Merrill Lynch reports that the number of millionaires plunged by 15% in 2008. The value of millionaire's assets fell by 20% in 2008, following a 9.4% increase in 2007.

Bloomberg reports
that "The number of people in the ultra-high net worth category, those with more than $30 million to invest, not including the value of their homes or consumable goods, fell 25%. This was because they had a greater proportion of their assets tied up in equities, hedge funds and private equity..."

Geographically, the global recession hurt millionaires from all over the world. The number of millionaires in North America fell by 19% compared with 14% in Europe and the Asia-Pacific region. But it's hard to say whether that means that the economy is worse in America -- or just reflects the large percentage of American millionaires who are "middle-class millionaires" rather than the more powerful oligarchs that dominate the ranks of millionaires in some countries.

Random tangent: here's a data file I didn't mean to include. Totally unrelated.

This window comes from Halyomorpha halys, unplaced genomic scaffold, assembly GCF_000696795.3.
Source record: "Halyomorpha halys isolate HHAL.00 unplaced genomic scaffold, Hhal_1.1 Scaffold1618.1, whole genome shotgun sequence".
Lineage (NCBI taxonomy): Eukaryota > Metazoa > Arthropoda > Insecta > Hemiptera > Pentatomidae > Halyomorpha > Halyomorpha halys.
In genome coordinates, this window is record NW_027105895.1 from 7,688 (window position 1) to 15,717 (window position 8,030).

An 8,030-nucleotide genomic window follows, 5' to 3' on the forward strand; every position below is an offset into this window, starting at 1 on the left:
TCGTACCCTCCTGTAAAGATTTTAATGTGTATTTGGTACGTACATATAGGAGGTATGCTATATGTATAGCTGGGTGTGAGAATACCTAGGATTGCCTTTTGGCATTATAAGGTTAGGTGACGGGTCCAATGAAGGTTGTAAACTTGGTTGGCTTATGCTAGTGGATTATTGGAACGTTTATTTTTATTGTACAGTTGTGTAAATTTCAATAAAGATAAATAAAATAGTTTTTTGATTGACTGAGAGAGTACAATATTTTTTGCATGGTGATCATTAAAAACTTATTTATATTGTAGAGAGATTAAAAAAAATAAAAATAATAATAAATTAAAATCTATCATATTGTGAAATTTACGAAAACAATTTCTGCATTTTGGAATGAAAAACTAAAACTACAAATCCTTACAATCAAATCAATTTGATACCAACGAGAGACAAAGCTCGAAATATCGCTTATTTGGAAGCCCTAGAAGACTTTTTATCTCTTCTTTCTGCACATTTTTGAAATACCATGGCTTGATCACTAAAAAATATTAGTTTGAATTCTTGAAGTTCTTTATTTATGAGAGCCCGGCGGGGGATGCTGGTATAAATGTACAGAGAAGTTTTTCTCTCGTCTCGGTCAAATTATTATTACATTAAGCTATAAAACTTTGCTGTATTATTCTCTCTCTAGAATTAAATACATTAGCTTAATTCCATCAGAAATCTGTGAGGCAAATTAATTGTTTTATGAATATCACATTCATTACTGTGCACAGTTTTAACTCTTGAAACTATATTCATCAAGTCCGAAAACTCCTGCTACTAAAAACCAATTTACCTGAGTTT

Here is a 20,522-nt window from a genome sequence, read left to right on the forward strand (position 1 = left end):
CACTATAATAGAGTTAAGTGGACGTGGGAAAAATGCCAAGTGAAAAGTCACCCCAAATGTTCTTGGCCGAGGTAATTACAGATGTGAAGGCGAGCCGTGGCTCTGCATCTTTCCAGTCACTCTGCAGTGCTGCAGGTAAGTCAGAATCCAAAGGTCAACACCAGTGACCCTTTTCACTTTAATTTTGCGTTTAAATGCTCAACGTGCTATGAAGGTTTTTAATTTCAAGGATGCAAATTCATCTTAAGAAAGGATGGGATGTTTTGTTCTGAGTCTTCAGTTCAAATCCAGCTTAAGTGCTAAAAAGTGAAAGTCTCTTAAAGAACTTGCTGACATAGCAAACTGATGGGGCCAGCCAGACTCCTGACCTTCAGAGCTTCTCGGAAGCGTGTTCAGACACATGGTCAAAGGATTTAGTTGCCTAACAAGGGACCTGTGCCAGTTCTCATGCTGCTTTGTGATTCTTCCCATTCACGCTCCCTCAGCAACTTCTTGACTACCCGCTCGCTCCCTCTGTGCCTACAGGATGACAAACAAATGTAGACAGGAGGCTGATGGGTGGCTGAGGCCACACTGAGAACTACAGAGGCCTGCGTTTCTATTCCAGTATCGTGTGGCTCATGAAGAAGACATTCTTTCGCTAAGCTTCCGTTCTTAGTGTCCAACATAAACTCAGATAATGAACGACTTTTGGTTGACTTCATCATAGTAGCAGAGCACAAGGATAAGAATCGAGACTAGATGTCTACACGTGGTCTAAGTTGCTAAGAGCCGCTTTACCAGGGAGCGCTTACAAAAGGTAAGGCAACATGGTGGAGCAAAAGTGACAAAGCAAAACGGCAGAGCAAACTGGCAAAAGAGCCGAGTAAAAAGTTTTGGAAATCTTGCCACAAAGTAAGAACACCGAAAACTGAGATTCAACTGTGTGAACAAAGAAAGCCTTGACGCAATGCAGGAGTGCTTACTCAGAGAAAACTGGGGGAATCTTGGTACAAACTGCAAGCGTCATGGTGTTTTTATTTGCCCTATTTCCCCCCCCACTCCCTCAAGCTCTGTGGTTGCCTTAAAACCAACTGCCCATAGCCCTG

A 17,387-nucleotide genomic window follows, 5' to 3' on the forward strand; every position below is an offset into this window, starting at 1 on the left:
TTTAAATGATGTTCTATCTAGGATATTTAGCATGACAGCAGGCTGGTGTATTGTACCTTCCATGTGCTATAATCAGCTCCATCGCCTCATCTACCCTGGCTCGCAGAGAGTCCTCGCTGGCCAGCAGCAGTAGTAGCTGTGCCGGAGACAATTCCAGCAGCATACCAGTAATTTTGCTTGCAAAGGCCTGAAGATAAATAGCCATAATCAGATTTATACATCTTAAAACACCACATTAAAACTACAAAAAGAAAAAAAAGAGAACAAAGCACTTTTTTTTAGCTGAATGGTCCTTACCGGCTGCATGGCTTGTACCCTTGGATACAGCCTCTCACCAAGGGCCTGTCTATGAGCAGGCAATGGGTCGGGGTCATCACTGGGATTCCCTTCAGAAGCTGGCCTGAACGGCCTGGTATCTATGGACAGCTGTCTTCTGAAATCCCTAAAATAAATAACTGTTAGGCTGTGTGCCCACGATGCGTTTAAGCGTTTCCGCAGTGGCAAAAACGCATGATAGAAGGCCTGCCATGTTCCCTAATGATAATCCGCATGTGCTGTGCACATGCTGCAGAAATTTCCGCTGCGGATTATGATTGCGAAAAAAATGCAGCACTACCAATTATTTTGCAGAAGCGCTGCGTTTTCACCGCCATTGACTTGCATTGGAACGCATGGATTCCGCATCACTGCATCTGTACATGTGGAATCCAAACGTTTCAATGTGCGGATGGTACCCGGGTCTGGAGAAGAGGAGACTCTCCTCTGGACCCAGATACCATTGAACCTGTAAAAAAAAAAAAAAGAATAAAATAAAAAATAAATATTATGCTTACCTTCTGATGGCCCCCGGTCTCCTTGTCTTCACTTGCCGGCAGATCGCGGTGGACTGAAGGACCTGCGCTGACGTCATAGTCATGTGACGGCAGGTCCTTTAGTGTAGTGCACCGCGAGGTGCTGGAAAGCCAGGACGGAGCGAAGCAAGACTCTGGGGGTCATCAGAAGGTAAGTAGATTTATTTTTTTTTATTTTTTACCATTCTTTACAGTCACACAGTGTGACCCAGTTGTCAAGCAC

As big as the drop was, all that it did was bring the number of millionaires back to 2005 levels. So for all the wealth that has evaporated over the past few years, it's just a pullback to where we were before the real estate market completely overheated.

But that raises an interesting question: If all that we've done is retraced a couple years of wealth creation, is it really reasonable to expect a quick turnaround?

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